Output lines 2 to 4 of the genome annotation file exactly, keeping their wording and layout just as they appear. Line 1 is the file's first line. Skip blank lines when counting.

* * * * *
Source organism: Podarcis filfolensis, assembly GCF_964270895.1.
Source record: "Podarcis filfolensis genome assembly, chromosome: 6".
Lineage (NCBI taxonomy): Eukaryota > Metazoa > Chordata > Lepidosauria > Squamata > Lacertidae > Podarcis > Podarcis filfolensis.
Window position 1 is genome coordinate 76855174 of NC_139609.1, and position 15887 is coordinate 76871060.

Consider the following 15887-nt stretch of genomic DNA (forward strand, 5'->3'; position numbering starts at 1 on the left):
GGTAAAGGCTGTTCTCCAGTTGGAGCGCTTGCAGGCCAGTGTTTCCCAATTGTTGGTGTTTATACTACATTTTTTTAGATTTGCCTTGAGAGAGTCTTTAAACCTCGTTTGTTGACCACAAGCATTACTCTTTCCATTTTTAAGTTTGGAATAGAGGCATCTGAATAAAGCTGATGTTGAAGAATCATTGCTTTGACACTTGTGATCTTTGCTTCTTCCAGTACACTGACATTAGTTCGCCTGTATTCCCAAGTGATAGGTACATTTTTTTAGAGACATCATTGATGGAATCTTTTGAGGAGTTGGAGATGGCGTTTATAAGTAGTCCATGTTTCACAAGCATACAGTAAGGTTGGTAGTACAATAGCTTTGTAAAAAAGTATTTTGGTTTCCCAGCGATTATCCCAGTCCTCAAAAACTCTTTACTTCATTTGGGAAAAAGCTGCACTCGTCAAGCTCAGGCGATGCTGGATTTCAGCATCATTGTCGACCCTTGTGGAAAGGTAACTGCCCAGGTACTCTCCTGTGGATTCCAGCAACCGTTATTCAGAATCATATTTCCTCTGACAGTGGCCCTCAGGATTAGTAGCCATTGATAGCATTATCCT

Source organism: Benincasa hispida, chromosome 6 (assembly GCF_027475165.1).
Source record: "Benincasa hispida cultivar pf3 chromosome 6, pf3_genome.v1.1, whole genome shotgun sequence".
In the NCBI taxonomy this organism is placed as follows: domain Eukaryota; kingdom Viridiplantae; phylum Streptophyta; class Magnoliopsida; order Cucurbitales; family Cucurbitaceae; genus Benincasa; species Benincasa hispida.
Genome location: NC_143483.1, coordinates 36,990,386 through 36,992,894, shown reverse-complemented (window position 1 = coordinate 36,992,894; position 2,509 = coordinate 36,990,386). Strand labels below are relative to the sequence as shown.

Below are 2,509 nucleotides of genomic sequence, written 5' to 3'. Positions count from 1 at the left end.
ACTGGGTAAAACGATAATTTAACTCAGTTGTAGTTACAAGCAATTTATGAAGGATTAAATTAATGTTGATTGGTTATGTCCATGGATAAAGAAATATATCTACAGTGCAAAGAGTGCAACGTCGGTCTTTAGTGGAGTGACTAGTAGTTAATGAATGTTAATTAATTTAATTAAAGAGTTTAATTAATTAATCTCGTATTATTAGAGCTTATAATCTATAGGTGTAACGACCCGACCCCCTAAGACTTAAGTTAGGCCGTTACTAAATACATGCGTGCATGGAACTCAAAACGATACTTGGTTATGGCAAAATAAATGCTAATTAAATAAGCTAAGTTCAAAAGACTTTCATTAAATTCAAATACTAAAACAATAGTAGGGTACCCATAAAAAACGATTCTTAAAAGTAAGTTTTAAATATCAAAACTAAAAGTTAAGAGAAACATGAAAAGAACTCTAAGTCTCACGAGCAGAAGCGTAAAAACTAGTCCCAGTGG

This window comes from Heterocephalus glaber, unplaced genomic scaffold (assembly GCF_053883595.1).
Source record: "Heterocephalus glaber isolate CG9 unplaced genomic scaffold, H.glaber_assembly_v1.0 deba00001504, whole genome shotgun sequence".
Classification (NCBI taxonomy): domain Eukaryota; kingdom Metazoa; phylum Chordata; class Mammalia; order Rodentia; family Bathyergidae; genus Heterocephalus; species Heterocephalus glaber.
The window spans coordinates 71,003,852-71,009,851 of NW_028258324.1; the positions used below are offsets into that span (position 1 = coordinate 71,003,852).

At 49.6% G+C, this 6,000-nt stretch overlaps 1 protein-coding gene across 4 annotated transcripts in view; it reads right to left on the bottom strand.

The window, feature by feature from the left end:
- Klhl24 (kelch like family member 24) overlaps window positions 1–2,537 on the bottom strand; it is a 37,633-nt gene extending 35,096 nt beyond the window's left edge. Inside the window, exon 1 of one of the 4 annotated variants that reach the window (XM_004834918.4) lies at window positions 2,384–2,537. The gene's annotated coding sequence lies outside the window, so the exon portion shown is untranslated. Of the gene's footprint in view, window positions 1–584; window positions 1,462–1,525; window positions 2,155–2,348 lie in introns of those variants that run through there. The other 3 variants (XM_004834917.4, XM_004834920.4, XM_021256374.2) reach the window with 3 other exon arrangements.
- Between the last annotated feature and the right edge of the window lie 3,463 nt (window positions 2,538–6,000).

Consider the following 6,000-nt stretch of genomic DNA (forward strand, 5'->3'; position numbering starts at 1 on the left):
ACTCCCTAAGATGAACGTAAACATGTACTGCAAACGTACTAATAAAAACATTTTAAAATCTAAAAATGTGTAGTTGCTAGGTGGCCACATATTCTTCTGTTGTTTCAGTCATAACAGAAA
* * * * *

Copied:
Source record: "Podarcis filfolensis genome assembly, chromosome: 6".
Lineage (NCBI taxonomy): Eukaryota > Metazoa > Chordata > Lepidosauria > Squamata > Lacertidae > Podarcis > Podarcis filfolensis.
Window position 1 is genome coordinate 76855174 of NC_139609.1, and position 15887 is coordinate 76871060.